PHOENIX – Thousands of well-wishers Thursday lined the route of the motorcade carrying John McCain to memorial services at North Phoenix Baptist Church. After the service, the senator’s flag-draped casket was flown to Washington, D.C., for services later this week.
The show of appreciation came a day after 15,000 people, according to McCain family estimates, filed past his casket at the state Capitol.
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McCain abhorred abuses of power, Biden says
At the service, close friends spoke about the man they universally said represented American values and refused to compromise for political gain.
“It wasn’t politics with John, it was the underlying values,” former Vice President Joe Biden said. “He could not stand the abuse of power wherever he saw it, in whatever form, in whatever country.”
Afterward, McCain’s body was driven to Phoenix Sky Harbor International Airport, where he left Arizona for the last time.
With Terminal 3 – renamed the John S. McCain III Terminal by the Phoenix City Council – in the background, McCain’s body was placed aboard a military aircraft while his family looked on.
Fellow veterans admire McCain
Veterans who did not get tickets for McCain’s memorial stood outside North Phoenix Baptist Church during the service.
William Cook worked on McCain’s 2008 presidential campaign, which he lost to Barack Obama.
“John was so gracious in defeat,” he said. “Instead of being bitter he vowed to work with the new president to make his country great.”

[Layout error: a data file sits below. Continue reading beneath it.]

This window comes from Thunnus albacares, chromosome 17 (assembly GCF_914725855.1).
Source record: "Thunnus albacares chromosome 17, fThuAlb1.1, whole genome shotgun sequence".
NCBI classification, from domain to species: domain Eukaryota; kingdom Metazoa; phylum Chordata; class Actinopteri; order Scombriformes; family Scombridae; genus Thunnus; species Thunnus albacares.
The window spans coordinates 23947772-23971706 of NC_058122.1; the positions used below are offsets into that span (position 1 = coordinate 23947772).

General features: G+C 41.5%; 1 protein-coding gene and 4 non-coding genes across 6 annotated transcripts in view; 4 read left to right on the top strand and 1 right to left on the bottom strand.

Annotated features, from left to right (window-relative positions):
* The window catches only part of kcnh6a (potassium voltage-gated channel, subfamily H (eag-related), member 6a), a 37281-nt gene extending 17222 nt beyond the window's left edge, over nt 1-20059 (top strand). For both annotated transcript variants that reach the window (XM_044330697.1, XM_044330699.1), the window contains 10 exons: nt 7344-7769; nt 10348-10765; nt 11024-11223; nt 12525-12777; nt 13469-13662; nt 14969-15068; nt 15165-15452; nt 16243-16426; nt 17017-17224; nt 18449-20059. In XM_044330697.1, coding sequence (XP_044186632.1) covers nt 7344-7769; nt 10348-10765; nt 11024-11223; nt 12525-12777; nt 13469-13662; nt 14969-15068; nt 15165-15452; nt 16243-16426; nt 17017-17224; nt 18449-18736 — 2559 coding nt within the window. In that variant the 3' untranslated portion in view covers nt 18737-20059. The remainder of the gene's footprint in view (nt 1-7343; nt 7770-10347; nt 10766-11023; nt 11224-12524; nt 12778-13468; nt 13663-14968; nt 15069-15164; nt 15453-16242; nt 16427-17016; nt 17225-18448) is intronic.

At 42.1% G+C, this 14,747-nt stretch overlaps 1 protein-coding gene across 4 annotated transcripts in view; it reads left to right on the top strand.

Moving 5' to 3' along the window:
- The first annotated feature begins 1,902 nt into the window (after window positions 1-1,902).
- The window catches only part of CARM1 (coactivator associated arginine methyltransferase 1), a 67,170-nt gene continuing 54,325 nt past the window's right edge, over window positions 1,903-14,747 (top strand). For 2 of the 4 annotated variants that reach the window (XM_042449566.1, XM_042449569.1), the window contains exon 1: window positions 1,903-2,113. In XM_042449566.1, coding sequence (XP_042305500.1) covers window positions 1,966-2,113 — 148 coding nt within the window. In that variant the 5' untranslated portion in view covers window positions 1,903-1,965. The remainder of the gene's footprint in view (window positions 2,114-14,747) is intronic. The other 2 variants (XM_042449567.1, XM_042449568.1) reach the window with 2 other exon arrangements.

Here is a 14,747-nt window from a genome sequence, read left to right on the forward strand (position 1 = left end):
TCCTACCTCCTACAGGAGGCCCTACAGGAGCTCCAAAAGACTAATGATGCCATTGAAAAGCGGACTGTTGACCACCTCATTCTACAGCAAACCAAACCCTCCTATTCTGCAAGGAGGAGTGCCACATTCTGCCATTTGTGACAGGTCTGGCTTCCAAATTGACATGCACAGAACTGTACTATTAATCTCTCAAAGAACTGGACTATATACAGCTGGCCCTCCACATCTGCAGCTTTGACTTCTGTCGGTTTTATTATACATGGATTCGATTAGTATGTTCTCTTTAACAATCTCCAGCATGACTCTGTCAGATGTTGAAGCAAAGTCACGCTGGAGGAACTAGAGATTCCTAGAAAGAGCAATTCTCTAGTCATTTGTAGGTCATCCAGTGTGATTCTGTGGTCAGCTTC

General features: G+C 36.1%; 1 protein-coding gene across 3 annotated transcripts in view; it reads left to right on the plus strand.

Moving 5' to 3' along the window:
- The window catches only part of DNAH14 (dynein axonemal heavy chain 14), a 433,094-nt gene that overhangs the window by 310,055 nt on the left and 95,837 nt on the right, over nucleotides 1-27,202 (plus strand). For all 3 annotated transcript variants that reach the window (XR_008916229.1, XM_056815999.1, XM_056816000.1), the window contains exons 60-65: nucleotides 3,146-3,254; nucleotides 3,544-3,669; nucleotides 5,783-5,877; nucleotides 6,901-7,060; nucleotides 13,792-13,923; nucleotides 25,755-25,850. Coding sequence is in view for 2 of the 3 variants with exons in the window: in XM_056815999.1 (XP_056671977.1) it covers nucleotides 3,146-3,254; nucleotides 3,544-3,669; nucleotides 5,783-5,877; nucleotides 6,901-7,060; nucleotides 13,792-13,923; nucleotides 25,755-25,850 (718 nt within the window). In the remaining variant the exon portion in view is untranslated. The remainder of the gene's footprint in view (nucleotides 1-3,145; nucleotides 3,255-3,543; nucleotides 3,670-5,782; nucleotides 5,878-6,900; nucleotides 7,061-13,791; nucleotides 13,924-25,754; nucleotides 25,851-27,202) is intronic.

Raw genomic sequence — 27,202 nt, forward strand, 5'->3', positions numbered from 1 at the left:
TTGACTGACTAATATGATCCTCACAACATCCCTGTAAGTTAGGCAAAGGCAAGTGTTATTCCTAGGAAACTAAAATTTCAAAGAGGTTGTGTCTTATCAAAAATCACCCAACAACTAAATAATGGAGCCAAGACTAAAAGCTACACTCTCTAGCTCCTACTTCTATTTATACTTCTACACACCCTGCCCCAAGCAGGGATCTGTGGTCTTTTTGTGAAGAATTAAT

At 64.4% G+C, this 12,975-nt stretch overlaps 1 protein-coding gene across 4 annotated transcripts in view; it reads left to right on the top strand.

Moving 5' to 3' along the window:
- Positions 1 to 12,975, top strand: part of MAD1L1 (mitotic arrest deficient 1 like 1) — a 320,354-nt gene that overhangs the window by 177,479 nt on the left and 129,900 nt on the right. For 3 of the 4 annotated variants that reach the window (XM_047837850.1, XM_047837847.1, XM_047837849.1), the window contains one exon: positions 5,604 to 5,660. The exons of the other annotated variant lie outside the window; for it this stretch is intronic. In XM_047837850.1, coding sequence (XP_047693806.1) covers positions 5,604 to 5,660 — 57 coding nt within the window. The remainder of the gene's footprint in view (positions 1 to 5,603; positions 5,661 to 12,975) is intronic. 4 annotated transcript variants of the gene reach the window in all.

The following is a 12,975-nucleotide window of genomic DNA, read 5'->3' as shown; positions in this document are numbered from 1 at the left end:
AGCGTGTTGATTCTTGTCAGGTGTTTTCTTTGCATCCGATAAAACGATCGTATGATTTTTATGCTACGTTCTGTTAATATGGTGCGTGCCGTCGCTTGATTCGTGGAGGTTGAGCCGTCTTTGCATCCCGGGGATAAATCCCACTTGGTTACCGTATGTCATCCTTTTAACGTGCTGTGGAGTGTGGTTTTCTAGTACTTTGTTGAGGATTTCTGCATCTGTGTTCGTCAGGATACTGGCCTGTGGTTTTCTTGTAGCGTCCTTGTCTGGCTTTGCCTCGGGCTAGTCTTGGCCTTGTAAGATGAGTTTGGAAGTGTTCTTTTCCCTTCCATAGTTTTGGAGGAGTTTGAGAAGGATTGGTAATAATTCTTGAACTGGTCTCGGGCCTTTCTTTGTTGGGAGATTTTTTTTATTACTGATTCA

Cook and veteran Ira Hayes both said they admired McCain’s lifelong dedication to public service.
“Coming out of the service, McCain could have taken a civilian job, but he took the risk of being a fighter pilot and nearly lost his life,” Cook said.
“He is more than an American hero, he is an icon and a legend,” Hayes added.
McCain entered the Naval Academy in 1954, just before U.S. military involvement in Vietnam began. He graduated – fifth from the bottom of his class – after three years of flight school and volunteered for combat duty in Southeast Asia.
On one of his bombing missions, a missile hit McCain’s A-4E Skyhawk jet, and he landed on enemy territory in Hanoi.
North Vietnamese troops captured McCain, and he became a prisoner of war. After nearly six years, McCain was released when the Paris Peace Accords were signed to mark the end of the Vietnam War.
He received a Silver Star for “extreme mental and physical cruelties” and the Purple Heart, among others awards, for his bravery in Vietnam.
Church services begin
About 1,000 members of the public mingled with dignitaries and elected officials inside North Phoenix Baptist Church, but all fell silent as a pianist onstage began playing at 9:30 a.m., half an hour before the service was set to begin.
About 30 current and former Congress members sat on the floor-level seats of the spacious church, including House Majority Leader Kevin McCarthy, R-Calif., and Sen. Jeff Flake, R-Ariz.
Players and staff from the Arizona Cardinals, Diamondbacks and Coyotes bowed their heads in memory of the senator, an avid sports fan and supporter of the state’s teams.
Brophy students and staff honor McCain